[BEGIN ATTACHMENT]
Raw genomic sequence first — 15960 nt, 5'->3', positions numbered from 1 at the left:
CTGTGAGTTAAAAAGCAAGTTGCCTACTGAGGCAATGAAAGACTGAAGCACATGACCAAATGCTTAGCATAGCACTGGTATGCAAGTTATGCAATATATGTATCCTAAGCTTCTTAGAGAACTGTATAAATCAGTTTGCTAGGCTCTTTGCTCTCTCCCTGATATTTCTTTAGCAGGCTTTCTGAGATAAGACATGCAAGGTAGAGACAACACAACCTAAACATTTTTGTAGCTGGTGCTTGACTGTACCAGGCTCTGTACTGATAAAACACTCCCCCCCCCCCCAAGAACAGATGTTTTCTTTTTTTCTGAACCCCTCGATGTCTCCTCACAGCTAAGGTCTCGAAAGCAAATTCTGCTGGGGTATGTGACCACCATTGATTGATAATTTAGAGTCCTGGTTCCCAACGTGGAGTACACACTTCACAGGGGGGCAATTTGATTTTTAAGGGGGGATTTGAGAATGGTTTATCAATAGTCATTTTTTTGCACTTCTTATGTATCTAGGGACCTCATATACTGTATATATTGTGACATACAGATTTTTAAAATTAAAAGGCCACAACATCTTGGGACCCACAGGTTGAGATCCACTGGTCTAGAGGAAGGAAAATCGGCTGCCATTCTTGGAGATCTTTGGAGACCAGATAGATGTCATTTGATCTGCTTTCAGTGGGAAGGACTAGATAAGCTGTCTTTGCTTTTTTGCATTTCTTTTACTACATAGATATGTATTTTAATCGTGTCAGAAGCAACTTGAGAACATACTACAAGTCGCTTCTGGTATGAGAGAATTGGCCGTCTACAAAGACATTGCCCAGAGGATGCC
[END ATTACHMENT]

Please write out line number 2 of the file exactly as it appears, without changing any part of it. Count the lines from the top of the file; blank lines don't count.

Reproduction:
CTGTGAGTTAAAAAGCAAGTTGCCTACTGAGGCAATGAAAGACTGAAGCACATGACCAAATGCTTAGCATAGCACTGGTATGCAAGTTATGCAATATATGTATCCTAAGCTTCTTAGAGAACTGTATAAATCAGTTTGCTAGGCTCTTTGCTCTCTCCCTGATATTTCTTTAGCAGGCTTTCTGAGATAAGACATGCAAGGTAGAGACAACACAACCTAAACATTTTTGTAGCTGGTGCTTGACTGTACCAGGCTCTGTACTGATAAAACACTCCCCCCCCCCCCAAGAACAGATGTTTTCTTTTTTTCTGAACCCCTCGATGTCTCCTCACAGCTAAGGTCTCGAAAGCAAATTCTGCTGGGGTATGTGACCACCATTGATTGATAATTTAGAGTCCTGGTTCCCAACGTGGAGTACACACTTCACAGGGGGGCAATTTGATTTTTAAGGGGGGATTTGAGAATGGTTTATCAATAGTCATTTTTTTGCACTTCTTATGTATCTAGGGACCTCATATACTGTATATATTGTGACATACAGATTTTTAAAATTAAAAGGCCACAACATCTTGGGACCCACAGGTTGAGATCCACTGGTCTAGAGGAAGGAAAATCGGCTGCCATTCTTGGAGATCTTTGGAGACCAGATAGATGTCATTTGATCTGCTTTCAGTGGGAAGGACTAGATAAGCTGTCTTTGCTTTTTTGCATTTCTTTTACTACATAGATATGTATTTTAATCGTGTCAGAAGCAACTTGAGAACATACTACAAGTCGCTTCTGGTATGAGAGAATTGGCCGTCTACAAAGACATTGCCCAGAGGATGCC